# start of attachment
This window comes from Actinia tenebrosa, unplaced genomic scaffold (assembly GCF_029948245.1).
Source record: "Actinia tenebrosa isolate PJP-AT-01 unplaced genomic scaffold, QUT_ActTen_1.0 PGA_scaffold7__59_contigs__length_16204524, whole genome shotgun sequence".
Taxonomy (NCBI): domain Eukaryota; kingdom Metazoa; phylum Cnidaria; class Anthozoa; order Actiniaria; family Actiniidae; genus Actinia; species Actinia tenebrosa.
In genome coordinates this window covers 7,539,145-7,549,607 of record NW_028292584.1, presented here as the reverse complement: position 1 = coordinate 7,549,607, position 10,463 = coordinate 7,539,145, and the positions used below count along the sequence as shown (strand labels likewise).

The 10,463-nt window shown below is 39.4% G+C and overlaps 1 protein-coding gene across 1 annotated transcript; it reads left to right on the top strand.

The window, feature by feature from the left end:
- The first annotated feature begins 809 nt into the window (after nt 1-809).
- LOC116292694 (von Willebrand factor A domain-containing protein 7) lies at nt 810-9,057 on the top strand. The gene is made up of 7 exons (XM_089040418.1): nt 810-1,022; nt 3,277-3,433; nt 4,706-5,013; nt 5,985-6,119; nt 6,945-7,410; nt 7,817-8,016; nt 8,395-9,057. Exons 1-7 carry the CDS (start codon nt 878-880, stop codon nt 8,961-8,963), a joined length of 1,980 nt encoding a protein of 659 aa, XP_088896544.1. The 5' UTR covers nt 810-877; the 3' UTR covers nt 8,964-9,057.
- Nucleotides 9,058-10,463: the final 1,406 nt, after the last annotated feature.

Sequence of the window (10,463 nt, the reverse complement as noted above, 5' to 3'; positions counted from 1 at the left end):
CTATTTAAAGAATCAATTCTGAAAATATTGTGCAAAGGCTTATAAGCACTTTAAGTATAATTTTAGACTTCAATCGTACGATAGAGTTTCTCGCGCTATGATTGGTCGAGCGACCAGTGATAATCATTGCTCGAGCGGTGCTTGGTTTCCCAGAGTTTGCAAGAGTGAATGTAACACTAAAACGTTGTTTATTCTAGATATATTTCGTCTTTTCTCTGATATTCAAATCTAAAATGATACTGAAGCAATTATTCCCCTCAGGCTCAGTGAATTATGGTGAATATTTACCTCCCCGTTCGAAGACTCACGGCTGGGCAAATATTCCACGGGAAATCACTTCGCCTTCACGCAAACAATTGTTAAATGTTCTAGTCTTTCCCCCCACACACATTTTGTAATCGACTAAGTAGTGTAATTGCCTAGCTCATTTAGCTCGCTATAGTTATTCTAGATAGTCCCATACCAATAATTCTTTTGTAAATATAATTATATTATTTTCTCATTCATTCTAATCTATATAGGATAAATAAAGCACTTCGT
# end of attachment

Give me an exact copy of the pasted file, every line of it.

This window comes from Actinia tenebrosa, unplaced genomic scaffold (assembly GCF_029948245.1).
Source record: "Actinia tenebrosa isolate PJP-AT-01 unplaced genomic scaffold, QUT_ActTen_1.0 PGA_scaffold7__59_contigs__length_16204524, whole genome shotgun sequence".
Taxonomy (NCBI): domain Eukaryota; kingdom Metazoa; phylum Cnidaria; class Anthozoa; order Actiniaria; family Actiniidae; genus Actinia; species Actinia tenebrosa.
In genome coordinates this window covers 7,539,145-7,549,607 of record NW_028292584.1, presented here as the reverse complement: position 1 = coordinate 7,549,607, position 10,463 = coordinate 7,539,145, and the positions used below count along the sequence as shown (strand labels likewise).

The 10,463-nt window shown below is 39.4% G+C and overlaps 1 protein-coding gene across 1 annotated transcript; it reads left to right on the top strand.

The window, feature by feature from the left end:
- The first annotated feature begins 809 nt into the window (after nt 1-809).
- LOC116292694 (von Willebrand factor A domain-containing protein 7) lies at nt 810-9,057 on the top strand. The gene is made up of 7 exons (XM_089040418.1): nt 810-1,022; nt 3,277-3,433; nt 4,706-5,013; nt 5,985-6,119; nt 6,945-7,410; nt 7,817-8,016; nt 8,395-9,057. Exons 1-7 carry the CDS (start codon nt 878-880, stop codon nt 8,961-8,963), a joined length of 1,980 nt encoding a protein of 659 aa, XP_088896544.1. The 5' UTR covers nt 810-877; the 3' UTR covers nt 8,964-9,057.
- Nucleotides 9,058-10,463: the final 1,406 nt, after the last annotated feature.

Sequence of the window (10,463 nt, the reverse complement as noted above, 5' to 3'; positions counted from 1 at the left end):
CTATTTAAAGAATCAATTCTGAAAATATTGTGCAAAGGCTTATAAGCACTTTAAGTATAATTTTAGACTTCAATCGTACGATAGAGTTTCTCGCGCTATGATTGGTCGAGCGACCAGTGATAATCATTGCTCGAGCGGTGCTTGGTTTCCCAGAGTTTGCAAGAGTGAATGTAACACTAAAACGTTGTTTATTCTAGATATATTTCGTCTTTTCTCTGATATTCAAATCTAAAATGATACTGAAGCAATTATTCCCCTCAGGCTCAGTGAATTATGGTGAATATTTACCTCCCCGTTCGAAGACTCACGGCTGGGCAAATATTCCACGGGAAATCACTTCGCCTTCACGCAAACAATTGTTAAATGTTCTAGTCTTTCCCCCCACACACATTTTGTAATCGACTAAGTAGTGTAATTGCCTAGCTCATTTAGCTCGCTATAGTTATTCTAGATAGTCCCATACCAATAATTCTTTTGTAAATATAATTATATTATTTTCTCATTCATTCTAATCTATATAGGATAAATAAAGCACTTCGT